BOYHOOD in Classic Quotes

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Quotes from The Picture of Dorian Gray by Oscar Wilde
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 Current Search - boyhood in The Picture of Dorian Gray
1  Yes; there had been things in his boyhood that he had not understood.
The Picture of Dorian Gray By Oscar Wilde
Get Context   In CHAPTER 2
2  Grace was his, and the white purity of boyhood, and beauty such as old Greek marbles kept for us.
The Picture of Dorian Gray By Oscar Wilde
Get Context   In CHAPTER 3
3  When the blood crept from its face, and left behind a pallid mask of chalk with leaden eyes, he would keep the glamour of boyhood.
The Picture of Dorian Gray By Oscar Wilde
Get Context   In CHAPTER 8
4  There would be the wrinkled throat, the cold, blue-veined hands, the twisted body, that he remembered in the grandfather who had been so stern to him in his boyhood.
The Picture of Dorian Gray By Oscar Wilde
Get Context   In CHAPTER 10
5  Dim and wavering as was the wind-blown light, yet it served to show him the hideous error, as it seemed, into which he had fallen, for the face of the man he had sought to kill had all the bloom of boyhood, all the unstained purity of youth.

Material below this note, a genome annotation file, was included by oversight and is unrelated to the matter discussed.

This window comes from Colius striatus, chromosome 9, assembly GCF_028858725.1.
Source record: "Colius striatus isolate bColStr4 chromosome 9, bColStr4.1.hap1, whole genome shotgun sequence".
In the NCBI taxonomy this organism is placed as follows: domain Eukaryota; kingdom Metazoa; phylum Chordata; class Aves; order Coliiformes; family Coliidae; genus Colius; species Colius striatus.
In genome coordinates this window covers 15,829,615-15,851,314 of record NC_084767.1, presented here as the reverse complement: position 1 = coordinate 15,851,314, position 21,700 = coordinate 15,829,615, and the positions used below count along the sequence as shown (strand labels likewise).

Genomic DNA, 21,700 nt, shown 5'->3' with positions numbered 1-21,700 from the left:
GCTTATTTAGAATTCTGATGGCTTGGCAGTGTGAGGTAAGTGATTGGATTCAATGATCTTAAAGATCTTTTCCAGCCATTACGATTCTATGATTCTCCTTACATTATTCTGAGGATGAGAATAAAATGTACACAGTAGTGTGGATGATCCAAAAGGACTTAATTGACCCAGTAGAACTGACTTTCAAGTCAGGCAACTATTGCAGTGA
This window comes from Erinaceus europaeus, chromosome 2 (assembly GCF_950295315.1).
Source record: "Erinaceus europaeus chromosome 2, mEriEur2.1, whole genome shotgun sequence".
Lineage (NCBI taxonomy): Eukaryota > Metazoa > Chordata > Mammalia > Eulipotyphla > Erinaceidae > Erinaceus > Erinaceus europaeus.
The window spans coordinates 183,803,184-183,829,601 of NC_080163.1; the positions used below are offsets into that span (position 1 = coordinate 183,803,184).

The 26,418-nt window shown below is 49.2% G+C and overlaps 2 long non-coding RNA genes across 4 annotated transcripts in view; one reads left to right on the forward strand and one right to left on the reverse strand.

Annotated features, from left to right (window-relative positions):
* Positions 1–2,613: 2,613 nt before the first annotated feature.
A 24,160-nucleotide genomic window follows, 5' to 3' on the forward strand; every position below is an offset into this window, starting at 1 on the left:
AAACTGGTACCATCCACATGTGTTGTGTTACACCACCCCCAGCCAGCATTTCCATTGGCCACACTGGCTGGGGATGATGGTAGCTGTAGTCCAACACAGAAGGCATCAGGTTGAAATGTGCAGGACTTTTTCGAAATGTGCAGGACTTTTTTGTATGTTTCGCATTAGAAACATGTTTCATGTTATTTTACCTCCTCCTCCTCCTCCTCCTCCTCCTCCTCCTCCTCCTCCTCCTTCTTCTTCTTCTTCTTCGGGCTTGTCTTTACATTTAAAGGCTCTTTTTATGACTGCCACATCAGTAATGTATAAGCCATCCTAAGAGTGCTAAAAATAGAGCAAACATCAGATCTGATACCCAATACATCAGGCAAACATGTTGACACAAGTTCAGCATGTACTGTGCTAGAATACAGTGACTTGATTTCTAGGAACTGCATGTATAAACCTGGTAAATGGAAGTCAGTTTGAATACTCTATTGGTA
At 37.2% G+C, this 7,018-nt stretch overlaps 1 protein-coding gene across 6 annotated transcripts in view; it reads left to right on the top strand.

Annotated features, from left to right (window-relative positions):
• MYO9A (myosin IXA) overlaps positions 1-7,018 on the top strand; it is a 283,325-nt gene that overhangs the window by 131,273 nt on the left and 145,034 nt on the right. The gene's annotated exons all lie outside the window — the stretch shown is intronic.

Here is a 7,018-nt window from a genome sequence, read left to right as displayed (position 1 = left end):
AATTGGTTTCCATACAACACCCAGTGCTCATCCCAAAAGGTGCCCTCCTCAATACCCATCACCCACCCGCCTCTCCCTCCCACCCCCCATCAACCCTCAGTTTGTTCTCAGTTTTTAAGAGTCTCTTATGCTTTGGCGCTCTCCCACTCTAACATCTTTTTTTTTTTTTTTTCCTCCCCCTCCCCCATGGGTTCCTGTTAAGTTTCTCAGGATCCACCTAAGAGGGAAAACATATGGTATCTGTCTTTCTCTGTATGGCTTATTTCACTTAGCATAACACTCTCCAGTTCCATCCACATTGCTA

The Picture of Dorian Gray By Oscar Wilde
Get Context   In CHAPTER 16
6  What there was in it of the purely sensuous instinct of boyhood had been transformed by the workings of the imagination, changed into something that seemed to the lad himself to be remote from sense, and was for that very reason all the more dangerous.
The Picture of Dorian Gray By Oscar Wilde
Get Context   In CHAPTER 4
7  Upon the walls of the lonely locked room where he had spent so much of his boyhood, he had hung with his own hands the terrible portrait whose changing features showed him the real degradation of his life, and in front of it had draped the purple-and-gold pall as a curtain.
The Picture of Dorian Gray By Oscar Wilde
Get Context   In CHAPTER 11
8  He had uttered a mad wish that he himself might remain young, and the portrait grow old; that his own beauty might be untarnished, and the face on the canvas bear the burden of his passions and his sins; that the painted image might be seared with the lines of suffering and thought, and that he might keep all the delicate bloom and loveliness of his then just conscious boyhood.
The Picture of Dorian Gray By Oscar Wilde
Get Context   In CHAPTER 7